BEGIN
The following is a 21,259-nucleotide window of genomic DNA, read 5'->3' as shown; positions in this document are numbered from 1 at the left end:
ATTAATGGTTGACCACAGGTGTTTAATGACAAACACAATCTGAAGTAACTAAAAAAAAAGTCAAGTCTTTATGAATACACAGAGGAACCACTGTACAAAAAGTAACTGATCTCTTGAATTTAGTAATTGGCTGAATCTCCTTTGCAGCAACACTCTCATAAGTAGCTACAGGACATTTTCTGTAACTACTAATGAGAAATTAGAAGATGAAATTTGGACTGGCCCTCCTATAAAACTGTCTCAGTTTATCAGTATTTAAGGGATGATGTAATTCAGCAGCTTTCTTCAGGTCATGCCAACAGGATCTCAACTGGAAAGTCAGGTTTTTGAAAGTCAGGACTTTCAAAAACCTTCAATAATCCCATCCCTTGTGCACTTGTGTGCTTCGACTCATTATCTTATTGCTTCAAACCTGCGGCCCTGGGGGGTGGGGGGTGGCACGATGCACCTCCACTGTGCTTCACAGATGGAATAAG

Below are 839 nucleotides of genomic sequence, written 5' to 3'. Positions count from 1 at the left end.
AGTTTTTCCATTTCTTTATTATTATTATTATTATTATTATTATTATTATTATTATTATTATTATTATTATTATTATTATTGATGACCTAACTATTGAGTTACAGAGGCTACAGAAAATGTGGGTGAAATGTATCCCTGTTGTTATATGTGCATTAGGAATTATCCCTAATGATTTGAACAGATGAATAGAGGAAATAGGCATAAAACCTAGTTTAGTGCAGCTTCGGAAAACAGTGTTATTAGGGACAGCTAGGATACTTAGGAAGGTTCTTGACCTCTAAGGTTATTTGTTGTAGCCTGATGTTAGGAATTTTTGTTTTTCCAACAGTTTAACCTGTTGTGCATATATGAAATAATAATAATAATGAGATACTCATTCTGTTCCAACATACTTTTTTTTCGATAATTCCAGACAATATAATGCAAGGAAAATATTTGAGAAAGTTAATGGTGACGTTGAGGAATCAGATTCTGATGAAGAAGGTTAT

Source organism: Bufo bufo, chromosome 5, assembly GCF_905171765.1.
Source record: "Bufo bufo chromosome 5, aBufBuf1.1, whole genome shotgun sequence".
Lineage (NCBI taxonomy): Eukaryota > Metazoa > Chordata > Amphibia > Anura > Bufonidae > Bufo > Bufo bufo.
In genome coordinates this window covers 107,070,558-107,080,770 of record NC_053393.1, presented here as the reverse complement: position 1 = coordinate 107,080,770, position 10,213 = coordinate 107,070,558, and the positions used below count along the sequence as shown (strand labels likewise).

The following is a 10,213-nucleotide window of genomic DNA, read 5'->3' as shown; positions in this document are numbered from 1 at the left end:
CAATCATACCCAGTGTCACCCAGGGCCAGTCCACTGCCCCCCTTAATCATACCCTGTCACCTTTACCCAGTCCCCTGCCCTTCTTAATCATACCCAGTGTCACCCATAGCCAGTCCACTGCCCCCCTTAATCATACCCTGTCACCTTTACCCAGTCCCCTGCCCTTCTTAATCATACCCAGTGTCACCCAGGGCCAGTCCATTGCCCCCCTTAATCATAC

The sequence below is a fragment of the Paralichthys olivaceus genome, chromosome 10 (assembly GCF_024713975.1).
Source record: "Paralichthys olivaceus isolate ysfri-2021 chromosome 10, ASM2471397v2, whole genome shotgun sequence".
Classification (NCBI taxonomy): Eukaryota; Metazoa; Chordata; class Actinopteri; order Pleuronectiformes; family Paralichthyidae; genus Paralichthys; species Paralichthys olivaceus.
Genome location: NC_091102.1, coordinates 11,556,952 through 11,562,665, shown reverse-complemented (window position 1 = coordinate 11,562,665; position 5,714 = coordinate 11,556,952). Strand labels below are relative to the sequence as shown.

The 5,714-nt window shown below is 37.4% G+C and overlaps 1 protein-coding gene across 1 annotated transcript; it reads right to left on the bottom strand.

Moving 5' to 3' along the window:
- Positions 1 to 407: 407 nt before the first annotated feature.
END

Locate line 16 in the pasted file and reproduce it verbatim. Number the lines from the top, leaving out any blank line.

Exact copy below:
Moving 5' to 3' along the window: